lament

verb
la·​ment | \ lə-ˈment How to pronounce lament (audio) \
lamented; lamenting; laments

Definition of lament

 (Entry 1 of 2)

intransitive verb

: to mourn aloud : wail nightingales lament without ceasing— L. P. Smith

transitive verb

1 : to express sorrow, mourning, or regret for often demonstratively : mourn … must regret the imprudence, lament the result …— Jane Austen
2 : to regret strongly He lamented his decision not to go to college.

lament

noun

Definition of lament (Entry 2 of 2)

1 : a crying out in grief : wailing

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Synonyms & Antonyms for lament

Synonyms: Verb

Synonyms: Noun

Antonyms: Verb

Antonyms: Noun

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Choose the Right Synonym for lament

Verb

deplore, lament, bewail, bemoan mean to express grief or sorrow for something. deplore implies regret for the loss or impairment of something of value. deplores the breakdown in family values lament implies a profound or demonstrative expression of sorrow. lamenting the loss of their only child bewail and bemoan imply sorrow, disappointment, or protest finding outlet in words or cries, bewail commonly suggesting loudness, and bemoan lugubriousness. fans bewailed the defeat purists bemoaning the corruption of the language

Examples of lament in a Sentence

Verb She lamented over the loss of her best friend. “I've lost my best friend!” she lamented. Noun The poem is a lament for a lost love. the national lament that was heard when President Kennedy was assassinated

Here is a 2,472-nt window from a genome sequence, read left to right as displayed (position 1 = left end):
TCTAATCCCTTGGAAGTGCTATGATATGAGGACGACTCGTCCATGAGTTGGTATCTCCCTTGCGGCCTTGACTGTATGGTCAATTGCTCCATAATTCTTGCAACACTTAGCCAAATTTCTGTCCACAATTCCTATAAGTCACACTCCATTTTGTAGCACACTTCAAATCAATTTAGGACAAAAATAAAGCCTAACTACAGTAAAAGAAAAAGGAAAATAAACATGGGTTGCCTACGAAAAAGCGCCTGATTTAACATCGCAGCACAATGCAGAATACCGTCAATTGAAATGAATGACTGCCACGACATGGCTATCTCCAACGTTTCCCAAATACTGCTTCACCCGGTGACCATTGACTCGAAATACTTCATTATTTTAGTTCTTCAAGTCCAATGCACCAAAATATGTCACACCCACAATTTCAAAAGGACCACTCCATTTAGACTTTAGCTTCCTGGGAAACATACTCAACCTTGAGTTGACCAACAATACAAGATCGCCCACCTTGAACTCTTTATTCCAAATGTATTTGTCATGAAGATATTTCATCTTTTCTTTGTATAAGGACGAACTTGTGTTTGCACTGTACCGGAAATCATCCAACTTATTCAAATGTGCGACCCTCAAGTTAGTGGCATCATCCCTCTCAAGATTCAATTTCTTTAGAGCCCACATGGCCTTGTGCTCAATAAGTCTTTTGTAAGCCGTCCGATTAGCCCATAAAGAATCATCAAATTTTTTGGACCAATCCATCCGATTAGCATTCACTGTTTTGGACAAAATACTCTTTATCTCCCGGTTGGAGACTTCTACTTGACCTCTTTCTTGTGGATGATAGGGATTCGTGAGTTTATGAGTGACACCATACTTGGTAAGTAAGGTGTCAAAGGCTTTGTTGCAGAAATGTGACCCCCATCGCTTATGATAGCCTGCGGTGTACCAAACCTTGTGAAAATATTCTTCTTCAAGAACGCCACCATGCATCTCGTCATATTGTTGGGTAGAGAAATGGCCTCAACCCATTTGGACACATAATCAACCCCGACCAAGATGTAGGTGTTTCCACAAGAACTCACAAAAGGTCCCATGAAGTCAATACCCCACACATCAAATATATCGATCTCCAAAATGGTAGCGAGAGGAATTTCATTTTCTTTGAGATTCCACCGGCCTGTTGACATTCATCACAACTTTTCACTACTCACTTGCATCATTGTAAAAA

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Recent Examples on the Web: Verb Wayne Benos, adviser to the mock trial team and a practicing attorney with 40 years of experience, prefers to focus on the benefits of the competition, rather than lamenting the loss. cleveland, "Independence High School students win awards at mock trial competition," 24 Jan. 2020 Pictures of the wealthy young stars receiving and sporting Bey's clothes prompted some backlash from critics who lamented the celebrities could all afford to buy their own Ivy Park gear. Chauncey Alcorn Cnn Business, CNN, "Beyoncé's Ivy Park x Adidas' line drops online and sends the internet into a frenzy," 17 Jan. 2020 Several fruit and vegetable vendors, however, lamented a 20-50% slowdown in their businesses because of inflation. Aarefa Johari, Quartz India, "High food inflation in India is forcing families to choose between good meals and education," 14 Jan. 2020 For years, researchers and policymakers have lamented the program’s failure to achieve one of its key goals: giving families a chance at living in safer communities with better schools. Jacqueline Rabe Thomas, ProPublica, "How Wealthy Towns Keep People With Housing Vouchers Out," 9 Jan. 2020 No one proved this better than Dries Van Noten, who produced his new collection in collaboration with Christian Lacroix, the couturier whose long absence from the runways has been much lamented. Nicole Phelps, Vogue, "The Top Collections of Spring 2020," 4 Oct. 2019 And Lauria laments not getting to eat at an In-and-Out Burger after her Costco trip with her young son. Beth Mole, Ars Technica, "Goop’s Netflix series: It’s so much worse than I expected and I can’t unsee it," 17 Jan. 2020 USA TODAY Remember last March, when some college hoops pundits were lamenting the lack of upsets in the early rounds of the Big Dance? Eddie Timanus, USA TODAY, "Starting Five: Duke-Louisville headlines college basketball weekend," 17 Jan. 2020 Jankovich consistently lamenting the NCAA for not finding a resolution prior to the season isn’t fair if the school hadn’t submitted its waivers. Sam Blum, Dallas News, "SMU didn’t submit its basketball waivers to the NCAA until Oct. 11 and Nov. 6. This is an inside look at why it happened so late.," 14 Jan. 2020 Recent Examples on the Web: Noun When her child was killed in battle, Brigid invented keening, a low, wailing lament that rolled up out of her and across the land. Carmel Mc Mahon, Longreads, "Brigid, Magdalene, My Mother, and Me," 13 Nov. 2019 As cinema’s reigning, film-loving, left-leaning skeptic, Godard expressed his lament knowingly, while moving into his late, politically transcendent, spiritual phase (Nouvelle Vague, JLG by JLG, Forever Mozart, In Praise of Love). Armond White, National Review, "Star Wars: The Rise of Skywalker," 20 Dec. 2019 Complaining about not getting an iffy call is a loser’s lament. oregonlive, "Oregon Ducks get the job done with poise, composure and discipline: Issues & Answers," 20 Oct. 2019 The demise of the Oakland tailgate scene was a common lament. Matt Kawahara, SFChronicle.com, "Raiders fans in Las Vegas: Excitement and pride mixed with a hint of sadness," 6 Oct. 2019 Experts and members of Congress lament that far more needs to be done. David Lightman, SFChronicle.com, "More Americans keep dying while walking. Even more carnage lies ahead," 29 Oct. 2019 The larger goal is to make my Twitter feed (@WilnerHotline) a post-games gathering spot for Pac-12 fans to crow or complain, lament or lambast. Jon Wilner, The Mercury News, "Hotline newsletter: Our plan for Saturday nights, season previews roll, Scott talks DTV, early kickoffs shelved and more," 23 Aug. 2019 But this is something of a buddy comedy, and Figaro has two co-conspirators: As Almaviva, tenor Alek Shrader does fine things with the laments of love and makes each assumed persona suitably silly. Rob Hubbard, Twin Cities, "Review: Minnesota Opera’s ‘Barber of Seville’ keeps its focus on the fun," 13 Nov. 2019 But rather than presenting his poem as a mournful lament, Lydgate goes on to extract broader moral ammunition from this supposedly ghastly situation. Jack Hartnell, Time, "The Medieval History Behind Our Halloween Fascination With Skeletons," 30 Oct. 2019